The OSCE Academy in Bishkek has published new Policy Brief No. 45 by Ann-Sophie Gast titled "KYRGYZSTAN AND THE EURASIAN ECONOMIC UNION-A PARTNERSHIP WITH OBSTACLES".
• Two years and a half ago Kyrgyzstan joined the Eurasian Economic Union. The main reasons for accession were dependence on Russian and Kazakh markets as well as the large number of Kyrgyz labor migrants working in Russia and sending remittances home on a regular basis. Moreover, Russia offered an attractive package of compensations and concessions to make accession more attractive and facilitate the transition period.
• So far results are mixed. While FDI has increased and the situation of Kyrgyz labor migrants has improved, the desired economic boost and modernization have not materialized yet. Furthermore, overall export has declined and trade with China, Kyrgyzstan’s largest trading partner, went down. This is due to poor preparations on the Kyrgyz side, difficulties to implement the requirements of the Union, but also a general economic slow-down in the Eurasian region and a diplomatic conflict with Kazakhstan.
• To profit from Eurasian integration in the future, the Kyrgyz government has to invest more resources in the implementation of technical regulations and the establishment of laboratories. Moreover, it has to support small and medium-sized businesses in the difficult transit period. In the long run, the Kyrgyz economic model needs to be transformed and should no longer rely on re-export and remittances, but on its own production and labor force instead. The creation of jobs and the diversification of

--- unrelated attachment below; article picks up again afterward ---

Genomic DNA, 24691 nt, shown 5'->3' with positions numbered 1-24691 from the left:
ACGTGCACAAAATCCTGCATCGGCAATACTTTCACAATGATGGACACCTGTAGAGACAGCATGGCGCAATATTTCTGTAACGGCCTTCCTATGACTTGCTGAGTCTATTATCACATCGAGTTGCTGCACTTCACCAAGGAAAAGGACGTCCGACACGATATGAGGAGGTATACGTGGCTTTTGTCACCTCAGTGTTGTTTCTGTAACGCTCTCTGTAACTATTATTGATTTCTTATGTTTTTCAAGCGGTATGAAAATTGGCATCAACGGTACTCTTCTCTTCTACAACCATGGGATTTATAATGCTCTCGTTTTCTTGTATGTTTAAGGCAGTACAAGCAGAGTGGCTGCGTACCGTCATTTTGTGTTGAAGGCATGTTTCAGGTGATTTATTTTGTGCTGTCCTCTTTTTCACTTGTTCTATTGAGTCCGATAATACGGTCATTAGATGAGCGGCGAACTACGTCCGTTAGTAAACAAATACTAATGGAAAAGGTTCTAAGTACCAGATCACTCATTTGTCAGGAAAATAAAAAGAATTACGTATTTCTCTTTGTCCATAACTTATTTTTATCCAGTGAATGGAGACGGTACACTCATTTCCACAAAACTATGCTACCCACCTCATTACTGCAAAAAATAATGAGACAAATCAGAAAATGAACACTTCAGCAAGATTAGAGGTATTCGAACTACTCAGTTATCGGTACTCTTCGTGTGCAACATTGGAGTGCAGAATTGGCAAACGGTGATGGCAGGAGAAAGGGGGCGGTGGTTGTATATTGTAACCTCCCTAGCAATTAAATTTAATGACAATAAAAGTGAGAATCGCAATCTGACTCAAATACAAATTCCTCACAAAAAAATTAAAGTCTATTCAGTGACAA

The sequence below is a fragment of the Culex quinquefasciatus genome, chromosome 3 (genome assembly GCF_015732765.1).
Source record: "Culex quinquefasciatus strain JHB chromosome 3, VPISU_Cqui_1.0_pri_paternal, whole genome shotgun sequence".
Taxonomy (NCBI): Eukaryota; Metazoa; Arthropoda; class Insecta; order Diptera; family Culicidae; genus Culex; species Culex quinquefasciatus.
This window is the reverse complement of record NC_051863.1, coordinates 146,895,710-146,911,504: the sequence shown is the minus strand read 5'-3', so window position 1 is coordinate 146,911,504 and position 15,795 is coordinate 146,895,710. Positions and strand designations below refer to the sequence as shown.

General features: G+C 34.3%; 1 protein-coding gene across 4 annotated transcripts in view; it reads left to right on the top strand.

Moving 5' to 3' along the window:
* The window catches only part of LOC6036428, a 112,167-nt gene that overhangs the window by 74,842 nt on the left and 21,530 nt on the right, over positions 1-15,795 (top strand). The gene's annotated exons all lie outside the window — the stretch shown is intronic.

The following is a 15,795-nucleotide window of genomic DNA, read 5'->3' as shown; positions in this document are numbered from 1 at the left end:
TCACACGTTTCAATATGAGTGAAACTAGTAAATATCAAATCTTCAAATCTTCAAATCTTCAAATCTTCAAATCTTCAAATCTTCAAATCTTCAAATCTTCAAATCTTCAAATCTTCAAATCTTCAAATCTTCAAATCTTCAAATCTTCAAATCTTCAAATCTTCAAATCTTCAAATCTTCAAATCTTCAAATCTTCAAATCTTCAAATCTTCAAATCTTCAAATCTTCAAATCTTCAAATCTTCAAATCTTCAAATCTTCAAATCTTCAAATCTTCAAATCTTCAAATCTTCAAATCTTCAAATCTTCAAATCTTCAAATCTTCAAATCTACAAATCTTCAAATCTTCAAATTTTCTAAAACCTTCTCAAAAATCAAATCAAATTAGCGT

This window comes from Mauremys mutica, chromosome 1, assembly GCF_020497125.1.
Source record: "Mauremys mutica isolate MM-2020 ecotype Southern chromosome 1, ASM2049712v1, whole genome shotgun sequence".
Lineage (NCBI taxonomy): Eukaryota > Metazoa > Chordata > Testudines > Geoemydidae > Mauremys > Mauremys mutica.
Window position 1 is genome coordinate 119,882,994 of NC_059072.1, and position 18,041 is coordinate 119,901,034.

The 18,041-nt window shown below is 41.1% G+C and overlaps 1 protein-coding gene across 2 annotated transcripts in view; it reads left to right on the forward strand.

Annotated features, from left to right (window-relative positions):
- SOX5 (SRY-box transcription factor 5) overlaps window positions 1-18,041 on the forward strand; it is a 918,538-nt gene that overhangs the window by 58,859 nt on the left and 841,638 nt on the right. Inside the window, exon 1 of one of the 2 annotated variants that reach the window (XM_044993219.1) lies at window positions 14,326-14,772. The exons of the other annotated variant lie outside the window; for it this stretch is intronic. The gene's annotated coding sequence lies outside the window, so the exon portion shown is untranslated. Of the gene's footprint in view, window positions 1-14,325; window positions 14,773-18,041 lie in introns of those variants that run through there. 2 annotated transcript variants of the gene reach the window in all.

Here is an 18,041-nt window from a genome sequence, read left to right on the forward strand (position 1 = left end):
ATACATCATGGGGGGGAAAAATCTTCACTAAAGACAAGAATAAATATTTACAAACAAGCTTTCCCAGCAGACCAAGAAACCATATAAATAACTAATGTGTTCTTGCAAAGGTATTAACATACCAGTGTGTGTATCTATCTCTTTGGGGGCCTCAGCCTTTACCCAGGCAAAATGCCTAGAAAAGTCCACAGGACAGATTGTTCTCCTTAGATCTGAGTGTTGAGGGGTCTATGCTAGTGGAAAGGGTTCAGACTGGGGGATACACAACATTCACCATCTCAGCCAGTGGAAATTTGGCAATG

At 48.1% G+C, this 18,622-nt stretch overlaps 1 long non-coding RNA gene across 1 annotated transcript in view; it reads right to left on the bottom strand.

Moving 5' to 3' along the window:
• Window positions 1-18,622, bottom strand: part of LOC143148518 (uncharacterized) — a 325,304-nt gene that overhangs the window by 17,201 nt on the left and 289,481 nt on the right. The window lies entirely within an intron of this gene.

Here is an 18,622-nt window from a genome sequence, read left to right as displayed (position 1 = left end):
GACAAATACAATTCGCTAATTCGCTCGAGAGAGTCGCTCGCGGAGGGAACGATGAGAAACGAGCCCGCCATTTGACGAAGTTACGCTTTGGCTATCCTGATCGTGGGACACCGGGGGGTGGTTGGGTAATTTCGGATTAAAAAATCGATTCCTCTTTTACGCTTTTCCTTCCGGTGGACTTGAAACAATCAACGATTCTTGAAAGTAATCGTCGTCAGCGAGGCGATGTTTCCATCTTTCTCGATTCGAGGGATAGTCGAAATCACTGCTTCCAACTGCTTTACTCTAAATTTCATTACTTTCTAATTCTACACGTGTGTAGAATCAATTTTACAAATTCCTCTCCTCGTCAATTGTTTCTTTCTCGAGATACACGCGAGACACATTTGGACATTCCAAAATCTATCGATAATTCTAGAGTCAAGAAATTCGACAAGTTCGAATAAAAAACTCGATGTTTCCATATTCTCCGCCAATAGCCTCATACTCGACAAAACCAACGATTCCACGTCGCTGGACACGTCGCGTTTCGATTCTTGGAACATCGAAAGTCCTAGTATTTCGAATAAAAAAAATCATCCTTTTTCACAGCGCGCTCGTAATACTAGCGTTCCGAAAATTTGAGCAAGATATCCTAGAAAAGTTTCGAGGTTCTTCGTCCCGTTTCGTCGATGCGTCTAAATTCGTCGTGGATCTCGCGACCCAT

export structures are crucial in this regard.
• Last but not least, the Kyrgyz government should invest in the education and training of experts on Eurasian integration to be placed both at the domestic level as well as at the supranational level at the Eurasian Economic Commission in Moscow to lobby Kyrgyz interests more efficiently.
Ann-Sophie Gast is a PhD candidate at the Berlin Graduate School for Transnational Stud-ies (BTS). She is part of the Research Group “The Transformative Power of Europe” at FreieUniversität Berlin. She holds a B.A. in European Studies from Otto-von Guericke University Magdeburg and an M.A. in International Relations from Freie Universität Berlin and the Moscow State Institute of International Relations (MGIMO) in Russia. Her research focuses on regional cooperation and integration in Eurasia, the resilience of authoritarianism and on foreign policy interests of the post-Soviet states, in particular Russia and the Central Asian states. She has recently published a paper on the institutional design of Eurasian regional organizations as well as articles on Russian hybrid warfare and elections in Central Asia.
Central Asia Policy Briefs became possible with financial support of by the Norwegian Institute of Foreign Affairs with a grant from the Norwegian MFA.